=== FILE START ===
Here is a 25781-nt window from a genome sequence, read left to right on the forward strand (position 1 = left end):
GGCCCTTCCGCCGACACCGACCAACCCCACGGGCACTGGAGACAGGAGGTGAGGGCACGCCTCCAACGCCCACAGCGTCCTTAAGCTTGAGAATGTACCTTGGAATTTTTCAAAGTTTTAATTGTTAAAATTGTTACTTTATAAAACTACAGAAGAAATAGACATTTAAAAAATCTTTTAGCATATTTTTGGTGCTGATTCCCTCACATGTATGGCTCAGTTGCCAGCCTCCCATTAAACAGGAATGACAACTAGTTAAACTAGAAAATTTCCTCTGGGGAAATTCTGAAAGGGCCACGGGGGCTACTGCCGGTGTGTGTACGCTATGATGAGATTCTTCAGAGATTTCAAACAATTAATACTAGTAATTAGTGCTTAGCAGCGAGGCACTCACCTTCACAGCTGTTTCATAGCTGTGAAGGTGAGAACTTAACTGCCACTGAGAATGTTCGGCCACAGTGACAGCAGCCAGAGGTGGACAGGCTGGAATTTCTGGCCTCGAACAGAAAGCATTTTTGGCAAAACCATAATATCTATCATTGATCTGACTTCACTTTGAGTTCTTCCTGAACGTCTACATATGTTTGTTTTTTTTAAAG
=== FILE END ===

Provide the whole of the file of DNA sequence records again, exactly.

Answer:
Here is a 25781-nt window from a genome sequence, read left to right on the forward strand (position 1 = left end):
GGCCCTTCCGCCGACACCGACCAACCCCACGGGCACTGGAGACAGGAGGTGAGGGCACGCCTCCAACGCCCACAGCGTCCTTAAGCTTGAGAATGTACCTTGGAATTTTTCAAAGTTTTAATTGTTAAAATTGTTACTTTATAAAACTACAGAAGAAATAGACATTTAAAAAATCTTTTAGCATATTTTTGGTGCTGATTCCCTCACATGTATGGCTCAGTTGCCAGCCTCCCATTAAACAGGAATGACAACTAGTTAAACTAGAAAATTTCCTCTGGGGAAATTCTGAAAGGGCCACGGGGGCTACTGCCGGTGTGTGTACGCTATGATGAGATTCTTCAGAGATTTCAAACAATTAATACTAGTAATTAGTGCTTAGCAGCGAGGCACTCACCTTCACAGCTGTTTCATAGCTGTGAAGGTGAGAACTTAACTGCCACTGAGAATGTTCGGCCACAGTGACAGCAGCCAGAGGTGGACAGGCTGGAATTTCTGGCCTCGAACAGAAAGCATTTTTGGCAAAACCATAATATCTATCATTGATCTGACTTCACTTTGAGTTCTTCCTGAACGTCTACATATGTTTGTTTTTTTTAAAG